Whether you have owned and cared for your telescope for some time, or you have gotten a great deal on a telescope that needs some care and attention, you will eventually need to do some repairs or tuning up. If the manufacturer of your telescope is still in business the simplest answer is usually to return it to the manufacturer for the service it needs. However, that is not always possible or necessary. As the body of this page grows, the information and links should help you in making the needed adjustments to put or keep your telescope in top condition.
The most common adjustment that needs to be made to telescopes is to align the mirrors and/or lenses so that they are on the same optical axis. Making the adjustments is called collimating the optics. It sounds much more complicated than it really is, it just takes some patience, practice and perhaps a screwdriver or hex wrench.
The best collimation is done while aiming at a star. If you have an equatorial mount, you can collimate while pointing at almost any bright star, since tracking will be easier. However, if you have an alt-az mount like a Dobsonian you will wnat to pick a star close to the horizon, or perhaps a light several miles away, to make it easier to follow the star as you make adjustments. Alternately, many have now begun to collimate their instruments using a special laser projecting unit that takes the place of the eyepiece. This makes collimation possible regardless of the telescope type or the sky conditions.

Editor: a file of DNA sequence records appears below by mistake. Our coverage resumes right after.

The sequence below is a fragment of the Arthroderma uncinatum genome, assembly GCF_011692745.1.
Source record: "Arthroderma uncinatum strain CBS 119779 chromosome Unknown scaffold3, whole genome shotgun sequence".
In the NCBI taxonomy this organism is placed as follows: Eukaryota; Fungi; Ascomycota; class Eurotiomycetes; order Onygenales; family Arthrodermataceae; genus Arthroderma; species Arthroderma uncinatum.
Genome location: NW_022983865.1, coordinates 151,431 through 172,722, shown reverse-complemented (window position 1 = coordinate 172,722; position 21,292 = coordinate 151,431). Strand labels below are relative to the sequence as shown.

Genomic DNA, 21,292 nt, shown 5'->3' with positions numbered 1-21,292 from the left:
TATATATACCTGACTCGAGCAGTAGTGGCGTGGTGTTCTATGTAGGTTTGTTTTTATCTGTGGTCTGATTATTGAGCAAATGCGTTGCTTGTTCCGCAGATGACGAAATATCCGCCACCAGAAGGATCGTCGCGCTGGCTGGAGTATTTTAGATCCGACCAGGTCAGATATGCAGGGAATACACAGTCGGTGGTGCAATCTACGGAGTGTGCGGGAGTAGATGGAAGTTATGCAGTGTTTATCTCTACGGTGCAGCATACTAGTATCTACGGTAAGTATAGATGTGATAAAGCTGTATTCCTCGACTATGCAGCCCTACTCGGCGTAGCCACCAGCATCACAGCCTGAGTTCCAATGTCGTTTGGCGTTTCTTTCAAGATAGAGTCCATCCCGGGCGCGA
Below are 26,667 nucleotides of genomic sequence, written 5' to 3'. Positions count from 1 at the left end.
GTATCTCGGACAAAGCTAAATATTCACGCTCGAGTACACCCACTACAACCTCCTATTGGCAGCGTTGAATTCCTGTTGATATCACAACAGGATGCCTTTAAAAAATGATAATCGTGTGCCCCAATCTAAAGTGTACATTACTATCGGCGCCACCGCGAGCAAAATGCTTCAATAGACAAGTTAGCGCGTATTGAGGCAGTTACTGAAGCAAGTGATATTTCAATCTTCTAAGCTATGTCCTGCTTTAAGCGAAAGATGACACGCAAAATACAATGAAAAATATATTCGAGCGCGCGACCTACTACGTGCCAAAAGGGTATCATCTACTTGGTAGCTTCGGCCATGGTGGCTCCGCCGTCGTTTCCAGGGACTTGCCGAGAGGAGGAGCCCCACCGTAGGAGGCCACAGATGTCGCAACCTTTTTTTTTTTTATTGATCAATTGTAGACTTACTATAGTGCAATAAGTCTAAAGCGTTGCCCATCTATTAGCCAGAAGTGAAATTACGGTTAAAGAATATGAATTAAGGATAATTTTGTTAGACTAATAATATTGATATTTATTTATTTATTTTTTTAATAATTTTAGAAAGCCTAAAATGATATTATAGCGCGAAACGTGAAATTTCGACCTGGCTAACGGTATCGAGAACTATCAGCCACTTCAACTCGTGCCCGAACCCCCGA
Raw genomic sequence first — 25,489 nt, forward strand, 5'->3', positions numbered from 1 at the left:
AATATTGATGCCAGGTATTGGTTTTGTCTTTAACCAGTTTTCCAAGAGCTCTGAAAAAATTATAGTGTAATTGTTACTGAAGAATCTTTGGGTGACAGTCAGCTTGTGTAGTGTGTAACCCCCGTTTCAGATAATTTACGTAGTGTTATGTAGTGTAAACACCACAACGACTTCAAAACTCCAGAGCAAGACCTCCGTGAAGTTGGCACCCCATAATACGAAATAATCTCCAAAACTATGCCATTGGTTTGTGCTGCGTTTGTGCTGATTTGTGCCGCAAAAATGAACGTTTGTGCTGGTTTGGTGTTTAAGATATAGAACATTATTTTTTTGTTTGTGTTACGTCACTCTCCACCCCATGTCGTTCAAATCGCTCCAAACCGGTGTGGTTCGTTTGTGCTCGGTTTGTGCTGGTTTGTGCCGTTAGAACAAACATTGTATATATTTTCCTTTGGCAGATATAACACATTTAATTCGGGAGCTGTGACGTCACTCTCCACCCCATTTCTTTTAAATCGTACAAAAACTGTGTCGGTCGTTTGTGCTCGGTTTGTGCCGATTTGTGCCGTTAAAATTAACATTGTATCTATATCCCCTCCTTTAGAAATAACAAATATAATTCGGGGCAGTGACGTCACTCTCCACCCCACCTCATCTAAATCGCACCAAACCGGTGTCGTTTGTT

Much has already been written about collimating the different types of telescopes, so I will just include links here to other sites with collimation procedures for each telescope type. A link is also included to a laser collimator sales site that has excellent information on how to use a laser to collimate different types of telescopes.
One thing that is often not mentioned in the descriptions is that when turning the adjusting screws on the corrector of an SCT or the mirror of a Newtonian telescope, the star will often move right out of the field of view. It's best then to start your collimation with as low a power eyepiece as you have, and progressively go to higher powers to complete the collimation procedure.
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Clean optics are the best optics. But don't take that to mean you should clean your optics often. All telescope optics, whether mirrors or lenses, have coatings that can be easily damaged or gradually worn away by cleaning. The performance (and value) of a mildly dirty optic with good coatings is far better than clean optics with damaged coatings.
What to do?
The first step in cleaning, and often the last, is to remove the dust. But don't just grab the closest thing that looks like a rag and start rubbing. If you have ever looked at dust under a microscope you will better understand what it can do to your optic coatings. Dust usually has sharp, angular corners, so you want to pick it up, not smear it around. One way to do this is by using commercially canned compressed air to blow the dust away. Be careful not to get too close to the optics with the spray wand, so that the occasional slug of liquid propellant doesn't spot the glass. Another way to remove dust is to use a clean camel hair brush such as is sold in camera stores for lenses. Tilt the telescope down so the released dust falls away, and dab very gently with the brush to dislodge the dust that is sticking to the optic. Hopefully you are done. But occasionally the dirt is more persistent.